Engineers and planners examining the future possible site of a major solar farm in Maine take note of the lack of trees and possible tree growth—a key feature in siting a solar installation. PHOTO BY GOULDSBORO SOLAR LLC

Lab eyes solar farm



GOULDSBORO — A portion of a former Navy base here may become the home of Maine’s largest solar farm.

And the Jackson Laboratory in Bar Harbor may be one of its first customers.

But the $9.5 million installation with 9,500 photo-voltaic panels hinges on the Legislature’s passage of a bill to institute solar renewable energy credits, or SRECs.

“I will need this to make it worthwhile,” the developer, Kimball Kenway of Portland, told the planning board April 7.

He said the site off the Corea Road is attractive to his company, Gouldsboro Solar LLC, for the same reason it was once appealing as a Navy communications facility.

A site in Corea once used by the Navy for intelligence gathering could become the new home of the largest solar power installation in Maine. Known locally as the “elephant cages,” the radar site is now barren. PHOTO BY GOULDSBORO SOLAR LLC

A site in Corea once used by the Navy for intelligence gathering could become the new home of the largest solar power installation in Maine. Known locally as the “elephant cages,” the radar site is now barren.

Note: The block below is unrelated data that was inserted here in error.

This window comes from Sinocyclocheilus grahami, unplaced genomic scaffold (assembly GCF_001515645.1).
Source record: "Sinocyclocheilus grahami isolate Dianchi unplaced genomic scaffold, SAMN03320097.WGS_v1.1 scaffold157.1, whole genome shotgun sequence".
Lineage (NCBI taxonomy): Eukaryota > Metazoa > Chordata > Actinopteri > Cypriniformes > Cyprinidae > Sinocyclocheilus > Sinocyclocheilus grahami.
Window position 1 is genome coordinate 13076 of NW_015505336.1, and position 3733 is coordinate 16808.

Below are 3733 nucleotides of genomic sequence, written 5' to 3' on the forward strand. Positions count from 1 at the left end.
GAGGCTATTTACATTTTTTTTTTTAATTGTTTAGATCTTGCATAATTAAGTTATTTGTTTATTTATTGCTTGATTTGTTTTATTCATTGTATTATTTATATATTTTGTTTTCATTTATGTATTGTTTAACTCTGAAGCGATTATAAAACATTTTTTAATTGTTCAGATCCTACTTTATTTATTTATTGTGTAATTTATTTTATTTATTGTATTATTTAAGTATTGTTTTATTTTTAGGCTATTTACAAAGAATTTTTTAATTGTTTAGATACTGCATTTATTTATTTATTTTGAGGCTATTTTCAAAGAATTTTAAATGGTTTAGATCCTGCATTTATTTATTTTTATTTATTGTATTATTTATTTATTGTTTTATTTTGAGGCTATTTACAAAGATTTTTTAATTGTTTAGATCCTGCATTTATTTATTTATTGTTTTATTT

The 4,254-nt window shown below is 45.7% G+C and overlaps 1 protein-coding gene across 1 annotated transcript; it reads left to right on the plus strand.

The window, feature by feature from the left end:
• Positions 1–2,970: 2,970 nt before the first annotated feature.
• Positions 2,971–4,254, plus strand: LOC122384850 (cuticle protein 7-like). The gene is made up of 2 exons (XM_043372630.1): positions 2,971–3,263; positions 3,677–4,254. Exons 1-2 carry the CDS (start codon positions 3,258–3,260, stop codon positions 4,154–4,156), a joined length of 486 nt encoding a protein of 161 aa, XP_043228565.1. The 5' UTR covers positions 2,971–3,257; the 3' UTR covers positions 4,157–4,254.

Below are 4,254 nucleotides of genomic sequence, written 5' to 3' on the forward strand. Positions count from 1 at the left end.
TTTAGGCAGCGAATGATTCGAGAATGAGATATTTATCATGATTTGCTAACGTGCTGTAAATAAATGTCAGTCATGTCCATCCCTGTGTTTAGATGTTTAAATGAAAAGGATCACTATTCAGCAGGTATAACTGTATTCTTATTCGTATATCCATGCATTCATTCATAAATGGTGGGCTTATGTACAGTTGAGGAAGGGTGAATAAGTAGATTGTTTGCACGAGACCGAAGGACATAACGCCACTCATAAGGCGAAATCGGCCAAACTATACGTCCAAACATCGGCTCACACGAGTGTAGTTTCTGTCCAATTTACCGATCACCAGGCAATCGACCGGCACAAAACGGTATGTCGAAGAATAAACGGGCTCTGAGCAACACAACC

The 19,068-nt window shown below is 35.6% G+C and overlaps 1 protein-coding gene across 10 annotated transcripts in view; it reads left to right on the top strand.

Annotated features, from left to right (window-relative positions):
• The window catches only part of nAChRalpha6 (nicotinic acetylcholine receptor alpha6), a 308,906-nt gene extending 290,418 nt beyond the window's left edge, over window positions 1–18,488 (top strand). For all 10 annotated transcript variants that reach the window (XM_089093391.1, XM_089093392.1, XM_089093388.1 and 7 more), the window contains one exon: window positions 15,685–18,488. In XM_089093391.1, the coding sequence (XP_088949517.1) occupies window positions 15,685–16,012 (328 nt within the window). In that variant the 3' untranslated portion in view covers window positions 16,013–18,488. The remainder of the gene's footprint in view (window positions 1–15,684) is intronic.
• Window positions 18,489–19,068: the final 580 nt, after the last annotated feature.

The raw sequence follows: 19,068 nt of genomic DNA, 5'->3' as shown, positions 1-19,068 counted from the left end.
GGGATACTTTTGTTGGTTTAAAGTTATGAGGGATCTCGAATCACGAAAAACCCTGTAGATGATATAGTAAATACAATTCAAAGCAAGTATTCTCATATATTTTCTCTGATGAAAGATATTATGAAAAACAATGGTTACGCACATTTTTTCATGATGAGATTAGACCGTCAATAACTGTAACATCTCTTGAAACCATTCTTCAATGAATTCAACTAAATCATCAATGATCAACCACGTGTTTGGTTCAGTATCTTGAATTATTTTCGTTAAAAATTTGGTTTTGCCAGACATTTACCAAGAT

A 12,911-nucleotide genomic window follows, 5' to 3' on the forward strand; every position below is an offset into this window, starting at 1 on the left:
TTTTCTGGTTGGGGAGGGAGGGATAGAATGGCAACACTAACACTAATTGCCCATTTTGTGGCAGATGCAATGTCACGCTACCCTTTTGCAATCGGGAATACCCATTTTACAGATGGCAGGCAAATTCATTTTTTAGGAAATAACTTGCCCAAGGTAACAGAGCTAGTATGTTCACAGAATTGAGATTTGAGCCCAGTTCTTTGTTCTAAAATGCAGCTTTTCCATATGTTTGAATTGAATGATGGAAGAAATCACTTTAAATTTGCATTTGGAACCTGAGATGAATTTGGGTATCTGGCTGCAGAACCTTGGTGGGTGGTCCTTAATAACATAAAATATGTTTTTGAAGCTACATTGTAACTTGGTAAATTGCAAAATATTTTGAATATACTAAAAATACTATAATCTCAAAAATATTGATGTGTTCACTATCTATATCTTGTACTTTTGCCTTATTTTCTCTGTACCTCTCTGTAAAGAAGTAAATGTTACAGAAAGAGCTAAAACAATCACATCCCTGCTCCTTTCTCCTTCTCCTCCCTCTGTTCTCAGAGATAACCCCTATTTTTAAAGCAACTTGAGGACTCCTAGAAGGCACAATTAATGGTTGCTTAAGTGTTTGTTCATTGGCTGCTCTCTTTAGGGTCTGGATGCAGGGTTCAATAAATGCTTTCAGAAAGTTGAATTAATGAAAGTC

PHOTO BY GOULDSBORO SOLAR LLC

“There is no shade and trees, which are the bane of solar projects, and it’s surrounded by a peat bog, which will have no tree growth,” Kenway said.

The bill, LD 1263, is sponsored by Rep. Sara Gideon (D-Freeport) House Assistant Majority Leader, and cosponsored by Reps. Richard Malaby (R-Hancock) and Brian Hubbell (D-Bar Harbor), among others.

John Fitzpatrick, the senior facilities director at the lab, said adding solar power to its energy mix is an attractive proposition.

“The pure economics of the deal just make sense,” he said. “This will allow us to lock in the purchase of a significant portion of our power needs at a low fixed rate for a very long period.”

The proposal would require utilities to raise the required share of new solar power in their renewable energy portfolios to 2.5 percent by 2022.

The bill also would create renewable energy credits for solar power. The credits could be sold to power suppliers to meet the growing portfolio requirement.

Kenway said he purchased the 12.6 acres of land from owners of Maine Halibut Farm, which abandoned their plans to raise fish on the property.

Kenway said the bill has support on both sides of the aisle.

“Solar farms are very capital-intensive, but there’s no fuel cost.”

Kenway said the project must be completed by the end of 2016 to take advantage of a 30 percent federal tax credit for solar panels.

Jacqueline Weaver

Jacqueline Weaver

Reporter at The Ellsworth American
Jacqueline's beat covers the eastern Hancock County towns of Lamoine through Gouldsboro as well as Steuben in Washington County. She was a reporter for the New York Times, United Press International and Reuters before moving to Maine. She also publicized medical research at Yale School of Medicine and scientific findings at Yale University for nine years.[email protected]

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